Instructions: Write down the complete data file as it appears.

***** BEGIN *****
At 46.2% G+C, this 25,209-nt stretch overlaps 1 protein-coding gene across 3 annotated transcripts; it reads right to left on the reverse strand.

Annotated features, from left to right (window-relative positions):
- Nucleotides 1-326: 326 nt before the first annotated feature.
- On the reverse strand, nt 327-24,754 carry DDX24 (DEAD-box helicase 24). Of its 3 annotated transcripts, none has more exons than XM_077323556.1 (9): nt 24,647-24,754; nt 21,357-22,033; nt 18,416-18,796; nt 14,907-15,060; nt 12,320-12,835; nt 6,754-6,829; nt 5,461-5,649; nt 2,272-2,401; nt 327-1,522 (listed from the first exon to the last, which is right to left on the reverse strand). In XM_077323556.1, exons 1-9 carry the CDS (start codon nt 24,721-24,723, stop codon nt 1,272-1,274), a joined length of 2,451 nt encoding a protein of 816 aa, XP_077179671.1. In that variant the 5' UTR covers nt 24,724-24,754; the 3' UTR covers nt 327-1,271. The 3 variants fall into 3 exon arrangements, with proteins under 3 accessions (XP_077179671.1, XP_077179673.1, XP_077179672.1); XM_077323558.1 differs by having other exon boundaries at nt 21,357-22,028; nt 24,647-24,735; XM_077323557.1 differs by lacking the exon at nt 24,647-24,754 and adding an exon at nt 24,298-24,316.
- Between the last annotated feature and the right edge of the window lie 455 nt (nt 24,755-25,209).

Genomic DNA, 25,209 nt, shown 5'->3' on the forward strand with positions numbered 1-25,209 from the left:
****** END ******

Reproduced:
At 46.2% G+C, this 25,209-nt stretch overlaps 1 protein-coding gene across 3 annotated transcripts; it reads right to left on the reverse strand.

Annotated features, from left to right (window-relative positions):
- Nucleotides 1-326: 326 nt before the first annotated feature.
- On the reverse strand, nt 327-24,754 carry DDX24 (DEAD-box helicase 24). Of its 3 annotated transcripts, none has more exons than XM_077323556.1 (9): nt 24,647-24,754; nt 21,357-22,033; nt 18,416-18,796; nt 14,907-15,060; nt 12,320-12,835; nt 6,754-6,829; nt 5,461-5,649; nt 2,272-2,401; nt 327-1,522 (listed from the first exon to the last, which is right to left on the reverse strand). In XM_077323556.1, exons 1-9 carry the CDS (start codon nt 24,721-24,723, stop codon nt 1,272-1,274), a joined length of 2,451 nt encoding a protein of 816 aa, XP_077179671.1. In that variant the 5' UTR covers nt 24,724-24,754; the 3' UTR covers nt 327-1,271. The 3 variants fall into 3 exon arrangements, with proteins under 3 accessions (XP_077179671.1, XP_077179673.1, XP_077179672.1); XM_077323558.1 differs by having other exon boundaries at nt 21,357-22,028; nt 24,647-24,735; XM_077323557.1 differs by lacking the exon at nt 24,647-24,754 and adding an exon at nt 24,298-24,316.
- Between the last annotated feature and the right edge of the window lie 455 nt (nt 24,755-25,209).

Genomic DNA, 25,209 nt, shown 5'->3' on the forward strand with positions numbered 1-25,209 from the left: